Proof complexity

Spring 2005, code TIN068,
Czech title: Dukazova slozitost

Extent: 2/0, an exam at the end of the course.

Time and place: Wednesday 15.00 - 16.30, MU (Zitna 25, Praha 1), seminar room on the 3rd floor.

Lectures will be in English as a courtesy to our foreign students and postdocs.
Lecturer: Jan Krajicek

Proof complexity is an area connecting mathematical logic with computational complexity theory. Fundamental open problems are the relations between the classes P, NP, and coNP. A particular problem (the main problem in proof complexity) is this: Does there exists a propositional proof system in which every tautology has a short (polynomial or at least sub-exponential in size) proof? A general proof system is simply a non-deterministic algorithm accepting exactly propositional tautologies (one can interpret all usual propositional calculi in this way). This question is equivalent to the problem whether the class NP is closed under the complementation. The goal is to show that no such proof system exists: We want to prove lower bounds on the lengths of proofs (i.e. on the non-deterministic time) in all possible proof systems.
We will cover basic information about proof systems, some of the main lower bounds, and constructions of a selection of interesting short proofs and proof simulations. The lecture will be largely combinatorial but, if time permits, we shall also cover some deeper links with logic (in particular, to the so called bounded arithmetic).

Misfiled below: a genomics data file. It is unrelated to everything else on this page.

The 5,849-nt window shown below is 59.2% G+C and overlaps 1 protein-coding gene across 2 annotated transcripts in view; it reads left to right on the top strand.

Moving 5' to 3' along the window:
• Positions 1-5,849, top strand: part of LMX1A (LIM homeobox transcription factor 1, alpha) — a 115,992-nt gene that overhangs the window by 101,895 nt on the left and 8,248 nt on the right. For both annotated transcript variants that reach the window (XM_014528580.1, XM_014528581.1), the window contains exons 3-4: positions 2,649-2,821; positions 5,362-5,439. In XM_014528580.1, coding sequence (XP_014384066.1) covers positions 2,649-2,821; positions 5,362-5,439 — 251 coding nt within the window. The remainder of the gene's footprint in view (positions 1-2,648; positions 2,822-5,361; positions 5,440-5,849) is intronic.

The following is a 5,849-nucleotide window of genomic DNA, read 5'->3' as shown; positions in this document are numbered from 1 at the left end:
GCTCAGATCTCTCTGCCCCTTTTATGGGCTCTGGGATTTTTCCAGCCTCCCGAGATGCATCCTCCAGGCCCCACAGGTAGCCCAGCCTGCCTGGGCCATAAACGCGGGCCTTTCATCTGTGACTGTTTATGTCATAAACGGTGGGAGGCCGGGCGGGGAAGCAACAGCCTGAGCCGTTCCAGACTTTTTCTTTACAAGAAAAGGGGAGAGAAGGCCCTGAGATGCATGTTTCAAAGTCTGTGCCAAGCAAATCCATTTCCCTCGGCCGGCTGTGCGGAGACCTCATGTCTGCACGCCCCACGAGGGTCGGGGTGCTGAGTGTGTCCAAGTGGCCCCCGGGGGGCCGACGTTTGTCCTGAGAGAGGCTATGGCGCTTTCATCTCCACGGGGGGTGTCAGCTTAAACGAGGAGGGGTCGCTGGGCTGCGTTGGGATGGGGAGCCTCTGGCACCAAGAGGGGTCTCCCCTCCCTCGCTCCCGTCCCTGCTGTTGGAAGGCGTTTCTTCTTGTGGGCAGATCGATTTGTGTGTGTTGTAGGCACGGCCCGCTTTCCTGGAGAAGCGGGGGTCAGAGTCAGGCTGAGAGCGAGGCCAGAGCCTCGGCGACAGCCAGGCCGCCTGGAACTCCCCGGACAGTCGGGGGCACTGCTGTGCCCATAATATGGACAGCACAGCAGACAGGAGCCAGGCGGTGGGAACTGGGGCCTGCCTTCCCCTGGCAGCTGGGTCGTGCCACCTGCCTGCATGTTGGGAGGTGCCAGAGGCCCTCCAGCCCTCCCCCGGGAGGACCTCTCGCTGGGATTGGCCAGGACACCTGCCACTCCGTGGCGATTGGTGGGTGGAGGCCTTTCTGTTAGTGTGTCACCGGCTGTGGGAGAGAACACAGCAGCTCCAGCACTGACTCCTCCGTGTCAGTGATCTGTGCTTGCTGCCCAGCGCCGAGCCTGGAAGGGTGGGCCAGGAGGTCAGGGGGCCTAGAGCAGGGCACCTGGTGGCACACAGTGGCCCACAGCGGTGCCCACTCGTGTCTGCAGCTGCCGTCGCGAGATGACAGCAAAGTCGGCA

I shall expect that the participants of the course are familiar with basic concepts of mathematical logic and of computational complexity theory on an undergraduate level (e.g., formal logical systems, p-time computations, NP-completeness, boolean circuits).


Lecture notes containing most of the material to be covered. Additional material.

Interested to attend?

If you are potentially interested to attend the lectures, send me an email ( - we shall negotiate (at the beginning of the semester) a suitable time schedule via email.